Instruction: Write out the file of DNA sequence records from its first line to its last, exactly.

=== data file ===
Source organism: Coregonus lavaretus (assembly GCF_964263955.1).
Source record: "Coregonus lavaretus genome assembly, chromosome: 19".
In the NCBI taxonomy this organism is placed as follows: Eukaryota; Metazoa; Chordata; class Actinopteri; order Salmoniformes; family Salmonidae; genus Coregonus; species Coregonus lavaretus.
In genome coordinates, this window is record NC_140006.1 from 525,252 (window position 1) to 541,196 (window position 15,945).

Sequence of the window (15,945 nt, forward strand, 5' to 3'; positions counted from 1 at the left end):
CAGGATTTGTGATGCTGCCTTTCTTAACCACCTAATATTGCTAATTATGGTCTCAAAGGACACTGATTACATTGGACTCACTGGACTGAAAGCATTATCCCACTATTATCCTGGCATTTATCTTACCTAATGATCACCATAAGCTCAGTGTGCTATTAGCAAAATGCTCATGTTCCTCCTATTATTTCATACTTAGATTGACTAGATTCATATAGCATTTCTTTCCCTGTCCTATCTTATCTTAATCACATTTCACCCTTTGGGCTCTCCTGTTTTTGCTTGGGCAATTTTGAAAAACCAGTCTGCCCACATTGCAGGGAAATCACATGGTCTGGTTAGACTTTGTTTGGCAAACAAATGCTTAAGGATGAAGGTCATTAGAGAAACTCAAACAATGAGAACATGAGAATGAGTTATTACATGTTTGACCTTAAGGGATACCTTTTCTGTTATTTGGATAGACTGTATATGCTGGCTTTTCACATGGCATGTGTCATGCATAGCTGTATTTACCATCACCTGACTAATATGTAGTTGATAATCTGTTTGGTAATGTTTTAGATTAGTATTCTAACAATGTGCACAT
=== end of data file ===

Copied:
Source organism: Coregonus lavaretus (assembly GCF_964263955.1).
Source record: "Coregonus lavaretus genome assembly, chromosome: 19".
In the NCBI taxonomy this organism is placed as follows: Eukaryota; Metazoa; Chordata; class Actinopteri; order Salmoniformes; family Salmonidae; genus Coregonus; species Coregonus lavaretus.
In genome coordinates, this window is record NC_140006.1 from 525,252 (window position 1) to 541,196 (window position 15,945).

Sequence of the window (15,945 nt, forward strand, 5' to 3'; positions counted from 1 at the left end):
CAGGATTTGTGATGCTGCCTTTCTTAACCACCTAATATTGCTAATTATGGTCTCAAAGGACACTGATTACATTGGACTCACTGGACTGAAAGCATTATCCCACTATTATCCTGGCATTTATCTTACCTAATGATCACCATAAGCTCAGTGTGCTATTAGCAAAATGCTCATGTTCCTCCTATTATTTCATACTTAGATTGACTAGATTCATATAGCATTTCTTTCCCTGTCCTATCTTATCTTAATCACATTTCACCCTTTGGGCTCTCCTGTTTTTGCTTGGGCAATTTTGAAAAACCAGTCTGCCCACATTGCAGGGAAATCACATGGTCTGGTTAGACTTTGTTTGGCAAACAAATGCTTAAGGATGAAGGTCATTAGAGAAACTCAAACAATGAGAACATGAGAATGAGTTATTACATGTTTGACCTTAAGGGATACCTTTTCTGTTATTTGGATAGACTGTATATGCTGGCTTTTCACATGGCATGTGTCATGCATAGCTGTATTTACCATCACCTGACTAATATGTAGTTGATAATCTGTTTGGTAATGTTTTAGATTAGTATTCTAACAATGTGCACAT